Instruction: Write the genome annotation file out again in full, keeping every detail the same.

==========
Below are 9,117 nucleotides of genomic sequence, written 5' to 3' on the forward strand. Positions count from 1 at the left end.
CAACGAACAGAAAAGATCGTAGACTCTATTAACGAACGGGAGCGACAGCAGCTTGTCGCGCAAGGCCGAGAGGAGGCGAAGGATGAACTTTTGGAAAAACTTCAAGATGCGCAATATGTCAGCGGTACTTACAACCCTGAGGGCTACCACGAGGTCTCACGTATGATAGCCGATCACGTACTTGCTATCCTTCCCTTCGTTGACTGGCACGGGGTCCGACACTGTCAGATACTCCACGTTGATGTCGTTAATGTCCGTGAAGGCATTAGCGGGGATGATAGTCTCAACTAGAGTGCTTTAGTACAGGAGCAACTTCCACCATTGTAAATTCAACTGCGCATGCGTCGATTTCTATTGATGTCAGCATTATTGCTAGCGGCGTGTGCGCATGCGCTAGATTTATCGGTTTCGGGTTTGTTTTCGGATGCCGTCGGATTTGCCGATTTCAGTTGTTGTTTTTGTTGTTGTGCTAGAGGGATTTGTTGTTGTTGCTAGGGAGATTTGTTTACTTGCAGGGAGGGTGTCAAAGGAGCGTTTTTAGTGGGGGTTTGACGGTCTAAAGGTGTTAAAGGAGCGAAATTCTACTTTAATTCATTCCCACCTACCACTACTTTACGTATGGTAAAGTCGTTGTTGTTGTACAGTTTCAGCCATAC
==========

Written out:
Below are 9,117 nucleotides of genomic sequence, written 5' to 3' on the forward strand. Positions count from 1 at the left end.
CAACGAACAGAAAAGATCGTAGACTCTATTAACGAACGGGAGCGACAGCAGCTTGTCGCGCAAGGCCGAGAGGAGGCGAAGGATGAACTTTTGGAAAAACTTCAAGATGCGCAATATGTCAGCGGTACTTACAACCCTGAGGGCTACCACGAGGTCTCACGTATGATAGCCGATCACGTACTTGCTATCCTTCCCTTCGTTGACTGGCACGGGGTCCGACACTGTCAGATACTCCACGTTGATGTCGTTAATGTCCGTGAAGGCATTAGCGGGGATGATAGTCTCAACTAGAGTGCTTTAGTACAGGAGCAACTTCCACCATTGTAAATTCAACTGCGCATGCGTCGATTTCTATTGATGTCAGCATTATTGCTAGCGGCGTGTGCGCATGCGCTAGATTTATCGGTTTCGGGTTTGTTTTCGGATGCCGTCGGATTTGCCGATTTCAGTTGTTGTTTTTGTTGTTGTGCTAGAGGGATTTGTTGTTGTTGCTAGGGAGATTTGTTTACTTGCAGGGAGGGTGTCAAAGGAGCGTTTTTAGTGGGGGTTTGACGGTCTAAAGGTGTTAAAGGAGCGAAATTCTACTTTAATTCATTCCCACCTACCACTACTTTACGTATGGTAAAGTCGTTGTTGTTGTACAGTTTCAGCCATAC